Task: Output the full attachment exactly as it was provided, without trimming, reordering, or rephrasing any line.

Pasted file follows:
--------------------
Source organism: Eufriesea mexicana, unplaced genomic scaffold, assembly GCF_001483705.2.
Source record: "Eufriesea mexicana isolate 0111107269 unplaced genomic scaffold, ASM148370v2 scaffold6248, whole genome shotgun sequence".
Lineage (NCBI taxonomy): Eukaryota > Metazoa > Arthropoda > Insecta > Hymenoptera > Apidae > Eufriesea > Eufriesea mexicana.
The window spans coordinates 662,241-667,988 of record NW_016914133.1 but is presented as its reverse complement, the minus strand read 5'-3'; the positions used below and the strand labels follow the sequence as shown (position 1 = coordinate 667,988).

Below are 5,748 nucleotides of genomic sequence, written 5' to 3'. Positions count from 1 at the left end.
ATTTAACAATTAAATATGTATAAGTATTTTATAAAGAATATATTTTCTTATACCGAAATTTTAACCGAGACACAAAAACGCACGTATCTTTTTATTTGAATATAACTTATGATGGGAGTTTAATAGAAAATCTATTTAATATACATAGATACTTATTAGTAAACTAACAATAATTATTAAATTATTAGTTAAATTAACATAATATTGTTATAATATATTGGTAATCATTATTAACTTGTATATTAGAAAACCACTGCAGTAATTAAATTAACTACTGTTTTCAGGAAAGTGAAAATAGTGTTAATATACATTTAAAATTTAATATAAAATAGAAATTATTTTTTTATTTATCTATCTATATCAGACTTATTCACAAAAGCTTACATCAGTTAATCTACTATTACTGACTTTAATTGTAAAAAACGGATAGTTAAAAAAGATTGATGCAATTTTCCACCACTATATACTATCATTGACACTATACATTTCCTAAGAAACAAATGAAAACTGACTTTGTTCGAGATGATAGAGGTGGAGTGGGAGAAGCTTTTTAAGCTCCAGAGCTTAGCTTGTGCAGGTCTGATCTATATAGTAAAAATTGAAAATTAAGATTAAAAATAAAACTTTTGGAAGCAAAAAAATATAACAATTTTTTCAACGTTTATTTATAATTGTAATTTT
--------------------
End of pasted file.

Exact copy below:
Source organism: Eufriesea mexicana, unplaced genomic scaffold, assembly GCF_001483705.2.
Source record: "Eufriesea mexicana isolate 0111107269 unplaced genomic scaffold, ASM148370v2 scaffold6248, whole genome shotgun sequence".
Lineage (NCBI taxonomy): Eukaryota > Metazoa > Arthropoda > Insecta > Hymenoptera > Apidae > Eufriesea > Eufriesea mexicana.
The window spans coordinates 662,241-667,988 of record NW_016914133.1 but is presented as its reverse complement, the minus strand read 5'-3'; the positions used below and the strand labels follow the sequence as shown (position 1 = coordinate 667,988).

Below are 5,748 nucleotides of genomic sequence, written 5' to 3'. Positions count from 1 at the left end.
ATTTAACAATTAAATATGTATAAGTATTTTATAAAGAATATATTTTCTTATACCGAAATTTTAACCGAGACACAAAAACGCACGTATCTTTTTATTTGAATATAACTTATGATGGGAGTTTAATAGAAAATCTATTTAATATACATAGATACTTATTAGTAAACTAACAATAATTATTAAATTATTAGTTAAATTAACATAATATTGTTATAATATATTGGTAATCATTATTAACTTGTATATTAGAAAACCACTGCAGTAATTAAATTAACTACTGTTTTCAGGAAAGTGAAAATAGTGTTAATATACATTTAAAATTTAATATAAAATAGAAATTATTTTTTTATTTATCTATCTATATCAGACTTATTCACAAAAGCTTACATCAGTTAATCTACTATTACTGACTTTAATTGTAAAAAACGGATAGTTAAAAAAGATTGATGCAATTTTCCACCACTATATACTATCATTGACACTATACATTTCCTAAGAAACAAATGAAAACTGACTTTGTTCGAGATGATAGAGGTGGAGTGGGAGAAGCTTTTTAAGCTCCAGAGCTTAGCTTGTGCAGGTCTGATCTATATAGTAAAAATTGAAAATTAAGATTAAAAATAAAACTTTTGGAAGCAAAAAAATATAACAATTTTTTCAACGTTTATTTATAATTGTAATTTT